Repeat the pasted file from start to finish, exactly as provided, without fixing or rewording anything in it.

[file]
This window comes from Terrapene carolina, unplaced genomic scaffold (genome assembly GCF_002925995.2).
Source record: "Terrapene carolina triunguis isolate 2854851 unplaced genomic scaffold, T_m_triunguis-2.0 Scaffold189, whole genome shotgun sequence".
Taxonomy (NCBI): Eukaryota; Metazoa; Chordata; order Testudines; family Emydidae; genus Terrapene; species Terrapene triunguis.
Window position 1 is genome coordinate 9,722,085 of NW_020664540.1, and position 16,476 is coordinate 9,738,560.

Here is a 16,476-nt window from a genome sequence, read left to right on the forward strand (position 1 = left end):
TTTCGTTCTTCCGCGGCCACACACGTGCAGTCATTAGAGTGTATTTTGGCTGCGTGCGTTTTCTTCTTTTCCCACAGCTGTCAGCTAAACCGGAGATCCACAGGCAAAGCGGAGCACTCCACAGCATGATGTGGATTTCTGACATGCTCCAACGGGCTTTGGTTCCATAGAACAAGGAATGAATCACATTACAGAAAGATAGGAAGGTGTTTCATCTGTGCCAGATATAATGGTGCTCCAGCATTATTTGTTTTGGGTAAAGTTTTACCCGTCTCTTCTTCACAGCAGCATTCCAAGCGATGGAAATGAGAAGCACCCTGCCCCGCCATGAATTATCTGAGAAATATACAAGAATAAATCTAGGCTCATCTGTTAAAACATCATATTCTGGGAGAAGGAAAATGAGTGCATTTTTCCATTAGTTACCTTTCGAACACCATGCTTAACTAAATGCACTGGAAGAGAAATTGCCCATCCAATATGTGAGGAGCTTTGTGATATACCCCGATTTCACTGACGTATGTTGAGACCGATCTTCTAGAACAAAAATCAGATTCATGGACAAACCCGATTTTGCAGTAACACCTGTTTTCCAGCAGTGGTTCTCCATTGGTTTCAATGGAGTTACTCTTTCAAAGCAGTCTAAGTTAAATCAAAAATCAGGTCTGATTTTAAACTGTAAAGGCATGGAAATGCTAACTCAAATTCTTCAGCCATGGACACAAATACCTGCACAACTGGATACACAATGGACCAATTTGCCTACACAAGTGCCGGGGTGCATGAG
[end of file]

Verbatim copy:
This window comes from Terrapene carolina, unplaced genomic scaffold (genome assembly GCF_002925995.2).
Source record: "Terrapene carolina triunguis isolate 2854851 unplaced genomic scaffold, T_m_triunguis-2.0 Scaffold189, whole genome shotgun sequence".
Taxonomy (NCBI): Eukaryota; Metazoa; Chordata; order Testudines; family Emydidae; genus Terrapene; species Terrapene triunguis.
Window position 1 is genome coordinate 9,722,085 of NW_020664540.1, and position 16,476 is coordinate 9,738,560.

Here is a 16,476-nt window from a genome sequence, read left to right on the forward strand (position 1 = left end):
TTTCGTTCTTCCGCGGCCACACACGTGCAGTCATTAGAGTGTATTTTGGCTGCGTGCGTTTTCTTCTTTTCCCACAGCTGTCAGCTAAACCGGAGATCCACAGGCAAAGCGGAGCACTCCACAGCATGATGTGGATTTCTGACATGCTCCAACGGGCTTTGGTTCCATAGAACAAGGAATGAATCACATTACAGAAAGATAGGAAGGTGTTTCATCTGTGCCAGATATAATGGTGCTCCAGCATTATTTGTTTTGGGTAAAGTTTTACCCGTCTCTTCTTCACAGCAGCATTCCAAGCGATGGAAATGAGAAGCACCCTGCCCCGCCATGAATTATCTGAGAAATATACAAGAATAAATCTAGGCTCATCTGTTAAAACATCATATTCTGGGAGAAGGAAAATGAGTGCATTTTTCCATTAGTTACCTTTCGAACACCATGCTTAACTAAATGCACTGGAAGAGAAATTGCCCATCCAATATGTGAGGAGCTTTGTGATATACCCCGATTTCACTGACGTATGTTGAGACCGATCTTCTAGAACAAAAATCAGATTCATGGACAAACCCGATTTTGCAGTAACACCTGTTTTCCAGCAGTGGTTCTCCATTGGTTTCAATGGAGTTACTCTTTCAAAGCAGTCTAAGTTAAATCAAAAATCAGGTCTGATTTTAAACTGTAAAGGCATGGAAATGCTAACTCAAATTCTTCAGCCATGGACACAAATACCTGCACAACTGGATACACAATGGACCAATTTGCCTACACAAGTGCCGGGGTGCATGAG